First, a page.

18 October 2011
Stop interpreting in legal services being privatised, says Unite
Unite, the largest union in the country, is backing a campaign to stop the interpreting and translation services in the legal, police and probation arenas being privatised.
Unite, which embraces the National Union of Professional Interpreters and Translators (NUPIT), is launching the Speak Up, Speak Out campaign in Room 8 at the House of Commons on Thursday 20 October between 12pm-2pm.
Unite is concerned that the Ministry of Justice has signed an agreement with the agency, Applied Language Solutions (ALS), which will soon be supplying interpreters for courts and tribunals. The police and probation services are expected to follow.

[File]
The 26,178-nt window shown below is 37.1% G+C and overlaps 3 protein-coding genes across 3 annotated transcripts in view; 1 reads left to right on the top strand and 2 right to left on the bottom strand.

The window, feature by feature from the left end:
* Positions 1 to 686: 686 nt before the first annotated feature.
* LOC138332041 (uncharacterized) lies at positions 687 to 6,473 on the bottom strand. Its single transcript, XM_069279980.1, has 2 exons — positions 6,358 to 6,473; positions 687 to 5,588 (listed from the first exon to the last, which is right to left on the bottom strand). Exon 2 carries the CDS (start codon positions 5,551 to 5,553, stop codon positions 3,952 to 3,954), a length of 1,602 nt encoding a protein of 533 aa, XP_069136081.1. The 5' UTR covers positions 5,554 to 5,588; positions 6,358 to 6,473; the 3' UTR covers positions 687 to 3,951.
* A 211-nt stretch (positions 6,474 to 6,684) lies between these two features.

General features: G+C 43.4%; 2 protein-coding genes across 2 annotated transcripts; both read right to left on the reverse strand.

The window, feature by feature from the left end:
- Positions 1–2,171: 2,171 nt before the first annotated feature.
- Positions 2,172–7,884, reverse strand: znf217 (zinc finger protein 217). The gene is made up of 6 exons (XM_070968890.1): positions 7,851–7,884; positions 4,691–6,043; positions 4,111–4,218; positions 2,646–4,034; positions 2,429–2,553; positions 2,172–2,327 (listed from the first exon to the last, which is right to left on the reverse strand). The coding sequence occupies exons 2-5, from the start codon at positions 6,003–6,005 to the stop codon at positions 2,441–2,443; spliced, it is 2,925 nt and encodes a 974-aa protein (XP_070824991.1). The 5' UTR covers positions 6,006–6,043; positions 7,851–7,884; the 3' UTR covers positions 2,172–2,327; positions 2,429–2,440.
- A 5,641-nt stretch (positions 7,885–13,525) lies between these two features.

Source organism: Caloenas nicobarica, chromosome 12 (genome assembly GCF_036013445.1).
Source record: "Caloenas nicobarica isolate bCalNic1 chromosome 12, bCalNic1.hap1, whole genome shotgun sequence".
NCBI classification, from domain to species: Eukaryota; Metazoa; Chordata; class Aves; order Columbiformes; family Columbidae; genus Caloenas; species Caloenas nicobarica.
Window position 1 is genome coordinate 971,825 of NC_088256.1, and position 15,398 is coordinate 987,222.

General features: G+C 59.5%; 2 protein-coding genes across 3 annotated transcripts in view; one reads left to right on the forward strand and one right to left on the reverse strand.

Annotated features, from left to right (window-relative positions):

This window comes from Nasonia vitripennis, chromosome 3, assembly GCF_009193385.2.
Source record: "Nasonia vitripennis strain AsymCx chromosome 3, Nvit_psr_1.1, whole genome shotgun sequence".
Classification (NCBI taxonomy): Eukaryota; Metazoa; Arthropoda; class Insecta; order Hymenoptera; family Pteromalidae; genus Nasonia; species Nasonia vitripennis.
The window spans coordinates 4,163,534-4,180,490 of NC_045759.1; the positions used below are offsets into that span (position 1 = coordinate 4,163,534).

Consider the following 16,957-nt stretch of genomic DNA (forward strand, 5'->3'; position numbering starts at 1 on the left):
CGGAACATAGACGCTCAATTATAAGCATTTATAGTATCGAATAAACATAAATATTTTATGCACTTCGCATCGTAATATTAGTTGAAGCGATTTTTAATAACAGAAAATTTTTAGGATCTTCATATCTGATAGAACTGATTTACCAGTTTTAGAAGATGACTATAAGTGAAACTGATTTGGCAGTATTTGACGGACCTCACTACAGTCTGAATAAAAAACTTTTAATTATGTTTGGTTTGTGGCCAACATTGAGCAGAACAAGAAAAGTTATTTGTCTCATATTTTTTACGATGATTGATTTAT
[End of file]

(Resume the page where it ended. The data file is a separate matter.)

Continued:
Unite regional officer Andrew Murray said: ”We fear that this is the classic cocktail of privatisation – an inferior service for vulnerable people seeking legal redress who don’t have the necessary skills in English; and a lessening of the terms and conditions for the interpreting workforce.
”We are concerned that when this agency takes over, some people will be given a second-class service because this agency will not be able to provide enough interpreters of the required level of linguistic skill and competence.
”We feel it is wrong to introduce the profit motive into our justice system. Economies made by cutting interpreters’ pay will be used to finance the running of a commercial company and will not, therefore, bring the savings that justice secretary, Ken Clarke, is seeking.“
Unite wants the justice ministry to reverse this privatisation policy and is calling for the interpreters and translators to lobby their MPs. There are about 2,300 interpreters who will be affected by these changes.